57. Tricia Levack 7 years ago

    Hi Anna, Really interesting. I received your email yesterday when I think I have been ‘rejected’. I entered two of my paintings to be exhibited and they said they would get back by the 30th. I realise, they have said, ‘Successful artists will be notified.’ I haven’t been notified, so I assume I didn’t get in. My first thought was, ‘Does Anna know something I don’t.’ When I realised I hadn’t got in, my first thought was food. I thought, oh, to hell with the diet, where are the crisps? But then I started to realise that I really enjoyed painting these paintings – I remember every minute of painting them. I was totally engrossed with them. That feeling you have when you paint is priceless – and as you say, you have won already. Paint for you. The Ted talk is amazing. Thank you for sharing this it has been extremely helpful. x

  58. Gwendoline Viney 7 years ago

    Hi Anna

    Well it is good to hear that you should only paint for yourself
    It is a bonus if someone else wants to buy it and gives them and myself great pleasure.

    When I do sell something I do not charge a large price , I do not want to rely on it to provide a living as then it would become too stressful and this would reflect in the work I produce.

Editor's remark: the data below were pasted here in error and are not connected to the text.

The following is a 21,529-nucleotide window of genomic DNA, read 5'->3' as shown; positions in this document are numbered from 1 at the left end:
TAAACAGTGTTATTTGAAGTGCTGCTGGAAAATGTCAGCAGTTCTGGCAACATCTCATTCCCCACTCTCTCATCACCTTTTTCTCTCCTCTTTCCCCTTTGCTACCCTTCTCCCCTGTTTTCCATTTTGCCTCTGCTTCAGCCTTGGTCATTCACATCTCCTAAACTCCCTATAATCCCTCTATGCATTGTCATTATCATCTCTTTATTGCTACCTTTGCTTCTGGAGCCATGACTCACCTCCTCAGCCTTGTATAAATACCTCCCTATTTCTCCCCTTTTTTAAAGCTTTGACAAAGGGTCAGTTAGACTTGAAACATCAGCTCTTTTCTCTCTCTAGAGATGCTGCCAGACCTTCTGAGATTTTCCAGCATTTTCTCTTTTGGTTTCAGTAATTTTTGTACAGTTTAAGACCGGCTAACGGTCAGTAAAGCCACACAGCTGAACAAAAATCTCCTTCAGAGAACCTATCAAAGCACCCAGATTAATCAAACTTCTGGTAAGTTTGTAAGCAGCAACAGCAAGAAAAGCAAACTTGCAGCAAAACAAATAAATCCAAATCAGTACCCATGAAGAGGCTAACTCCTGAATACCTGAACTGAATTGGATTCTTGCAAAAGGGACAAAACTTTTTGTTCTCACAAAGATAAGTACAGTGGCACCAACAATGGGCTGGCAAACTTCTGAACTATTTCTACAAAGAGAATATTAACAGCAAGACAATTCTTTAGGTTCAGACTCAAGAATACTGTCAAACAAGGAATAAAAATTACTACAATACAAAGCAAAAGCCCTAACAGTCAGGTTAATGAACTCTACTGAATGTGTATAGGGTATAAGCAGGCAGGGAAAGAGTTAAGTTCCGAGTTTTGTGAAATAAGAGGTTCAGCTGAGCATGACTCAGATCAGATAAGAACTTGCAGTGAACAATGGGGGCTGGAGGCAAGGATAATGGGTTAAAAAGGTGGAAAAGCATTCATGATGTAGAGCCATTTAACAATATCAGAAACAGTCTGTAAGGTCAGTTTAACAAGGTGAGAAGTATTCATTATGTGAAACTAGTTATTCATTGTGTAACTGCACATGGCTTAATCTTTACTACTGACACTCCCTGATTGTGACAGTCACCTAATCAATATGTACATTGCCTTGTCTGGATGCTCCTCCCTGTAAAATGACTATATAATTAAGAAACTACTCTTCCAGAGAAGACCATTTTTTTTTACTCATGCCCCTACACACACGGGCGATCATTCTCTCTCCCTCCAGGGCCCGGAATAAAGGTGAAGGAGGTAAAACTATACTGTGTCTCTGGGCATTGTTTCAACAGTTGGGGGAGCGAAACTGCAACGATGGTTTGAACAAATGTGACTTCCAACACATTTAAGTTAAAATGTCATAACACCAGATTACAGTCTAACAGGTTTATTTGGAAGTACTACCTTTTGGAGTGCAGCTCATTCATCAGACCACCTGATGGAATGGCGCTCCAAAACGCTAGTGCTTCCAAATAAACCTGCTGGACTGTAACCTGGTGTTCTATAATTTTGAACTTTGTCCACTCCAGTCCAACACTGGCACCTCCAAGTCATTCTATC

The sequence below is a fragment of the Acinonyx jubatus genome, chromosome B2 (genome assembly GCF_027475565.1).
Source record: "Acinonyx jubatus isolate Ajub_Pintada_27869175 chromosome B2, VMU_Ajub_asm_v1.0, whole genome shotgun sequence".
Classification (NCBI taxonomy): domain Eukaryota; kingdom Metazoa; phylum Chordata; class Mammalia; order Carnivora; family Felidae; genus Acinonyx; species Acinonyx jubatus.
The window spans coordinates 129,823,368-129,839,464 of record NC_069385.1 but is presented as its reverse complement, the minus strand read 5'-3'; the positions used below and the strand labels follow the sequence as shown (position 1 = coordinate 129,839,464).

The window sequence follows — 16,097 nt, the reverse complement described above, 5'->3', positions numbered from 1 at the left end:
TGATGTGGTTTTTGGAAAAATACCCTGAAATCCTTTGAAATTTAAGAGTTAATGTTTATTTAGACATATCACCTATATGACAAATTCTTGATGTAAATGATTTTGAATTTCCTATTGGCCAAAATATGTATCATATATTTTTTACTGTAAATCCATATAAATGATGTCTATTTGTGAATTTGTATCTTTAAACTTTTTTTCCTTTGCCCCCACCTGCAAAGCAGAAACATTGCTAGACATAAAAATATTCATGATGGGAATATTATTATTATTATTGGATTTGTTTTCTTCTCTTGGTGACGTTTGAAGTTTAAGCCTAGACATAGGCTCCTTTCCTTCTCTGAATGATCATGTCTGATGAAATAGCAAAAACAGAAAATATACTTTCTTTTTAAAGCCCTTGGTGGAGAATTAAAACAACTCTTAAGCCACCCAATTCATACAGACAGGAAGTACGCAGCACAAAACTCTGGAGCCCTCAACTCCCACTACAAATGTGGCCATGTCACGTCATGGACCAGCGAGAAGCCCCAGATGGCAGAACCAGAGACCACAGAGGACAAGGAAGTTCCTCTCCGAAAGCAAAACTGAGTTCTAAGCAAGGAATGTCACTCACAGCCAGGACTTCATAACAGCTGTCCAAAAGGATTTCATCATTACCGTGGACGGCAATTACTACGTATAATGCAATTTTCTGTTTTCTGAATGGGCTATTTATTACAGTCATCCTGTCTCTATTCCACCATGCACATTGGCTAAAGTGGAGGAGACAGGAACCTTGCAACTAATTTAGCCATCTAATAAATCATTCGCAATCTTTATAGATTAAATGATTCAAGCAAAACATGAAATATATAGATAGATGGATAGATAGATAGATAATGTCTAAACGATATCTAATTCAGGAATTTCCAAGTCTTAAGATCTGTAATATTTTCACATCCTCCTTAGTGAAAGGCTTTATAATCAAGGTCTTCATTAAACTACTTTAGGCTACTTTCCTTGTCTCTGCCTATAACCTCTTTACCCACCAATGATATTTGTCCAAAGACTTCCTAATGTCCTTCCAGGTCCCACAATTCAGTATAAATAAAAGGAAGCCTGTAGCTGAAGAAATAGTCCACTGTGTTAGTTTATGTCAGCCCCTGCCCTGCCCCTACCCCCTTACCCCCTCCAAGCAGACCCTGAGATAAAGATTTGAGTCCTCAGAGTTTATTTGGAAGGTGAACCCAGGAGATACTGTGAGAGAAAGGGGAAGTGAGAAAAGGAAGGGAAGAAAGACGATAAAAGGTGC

I just love to paint and paint as I have done all my life

  59. Claudia 7 years ago

    Oh Anna, thanks for sharing this reality! I’m always scared to showcase my work because of my fear to rejection… I never go to fairs, I don’t want to ask shop owners if they would like to sell my art, etc… On internet I feel more comfortable and I have an etsy shop called designforhandmade (http://www.designforhandmade.etsy.com) where I sell my watercolors & design as instant downloads, and it’s not working bad, but still the feeling is there… I’m reading a book about a psicologist who believes in the emotional strength as the only way to be happy, and I think this TED talk will be about something similar, so I’m gonna take a look right now 🙂

    Thanks again!

  60. MARIA CECILIA 7 years ago

    My English is very bad. For years I admire his painting, not only as an amateur painting, also as a biologist I admire her botanical drawings. Regretfully, there have also told you that I admire the determination to leave her teaching career to pursue his dream of being an artist. You inspired me to dedicate myself to paint now that I’m pensioned.

    You will not feel discouraged at the stand. His watercolors and art have much value, but I think they have even more as a scientific drawing. Many countries need botanical illustrators for books and determinations of its flora and fauna.
    In addition, the fairs are not as good couple do business, not only with paint, also with other products. Many people I know, not even manage to sell enough to cover the cost of the stand. Fairs serve more as a showcase for the product.

  61. Suzy Cels 7 years ago